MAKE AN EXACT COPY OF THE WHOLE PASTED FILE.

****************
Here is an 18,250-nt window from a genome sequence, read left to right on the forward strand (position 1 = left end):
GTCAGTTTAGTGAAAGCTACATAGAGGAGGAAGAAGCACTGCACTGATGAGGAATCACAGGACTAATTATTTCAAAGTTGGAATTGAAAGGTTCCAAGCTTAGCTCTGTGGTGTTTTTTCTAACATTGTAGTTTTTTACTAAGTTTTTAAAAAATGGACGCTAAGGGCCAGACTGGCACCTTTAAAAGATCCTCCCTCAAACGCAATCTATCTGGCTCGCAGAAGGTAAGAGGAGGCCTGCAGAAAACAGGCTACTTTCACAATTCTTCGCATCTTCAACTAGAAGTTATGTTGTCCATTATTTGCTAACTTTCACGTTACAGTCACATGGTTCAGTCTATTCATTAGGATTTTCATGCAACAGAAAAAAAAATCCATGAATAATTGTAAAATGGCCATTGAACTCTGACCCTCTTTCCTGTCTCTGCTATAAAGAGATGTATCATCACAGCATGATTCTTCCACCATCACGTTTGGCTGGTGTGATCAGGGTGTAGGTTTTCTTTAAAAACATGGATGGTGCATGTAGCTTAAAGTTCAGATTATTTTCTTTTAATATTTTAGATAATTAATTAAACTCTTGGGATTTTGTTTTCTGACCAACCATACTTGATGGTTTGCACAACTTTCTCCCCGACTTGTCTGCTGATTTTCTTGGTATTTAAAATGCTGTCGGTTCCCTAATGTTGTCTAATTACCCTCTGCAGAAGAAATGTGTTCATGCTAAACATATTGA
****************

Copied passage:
Here is an 18,250-nt window from a genome sequence, read left to right on the forward strand (position 1 = left end):
GTCAGTTTAGTGAAAGCTACATAGAGGAGGAAGAAGCACTGCACTGATGAGGAATCACAGGACTAATTATTTCAAAGTTGGAATTGAAAGGTTCCAAGCTTAGCTCTGTGGTGTTTTTTCTAACATTGTAGTTTTTTACTAAGTTTTTAAAAAATGGACGCTAAGGGCCAGACTGGCACCTTTAAAAGATCCTCCCTCAAACGCAATCTATCTGGCTCGCAGAAGGTAAGAGGAGGCCTGCAGAAAACAGGCTACTTTCACAATTCTTCGCATCTTCAACTAGAAGTTATGTTGTCCATTATTTGCTAACTTTCACGTTACAGTCACATGGTTCAGTCTATTCATTAGGATTTTCATGCAACAGAAAAAAAAATCCATGAATAATTGTAAAATGGCCATTGAACTCTGACCCTCTTTCCTGTCTCTGCTATAAAGAGATGTATCATCACAGCATGATTCTTCCACCATCACGTTTGGCTGGTGTGATCAGGGTGTAGGTTTTCTTTAAAAACATGGATGGTGCATGTAGCTTAAAGTTCAGATTATTTTCTTTTAATATTTTAGATAATTAATTAAACTCTTGGGATTTTGTTTTCTGACCAACCATACTTGATGGTTTGCACAACTTTCTCCCCGACTTGTCTGCTGATTTTCTTGGTATTTAAAATGCTGTCGGTTCCCTAATGTTGTCTAATTACCCTCTGCAGAAGAAATGTGTTCATGCTAAACATATTGA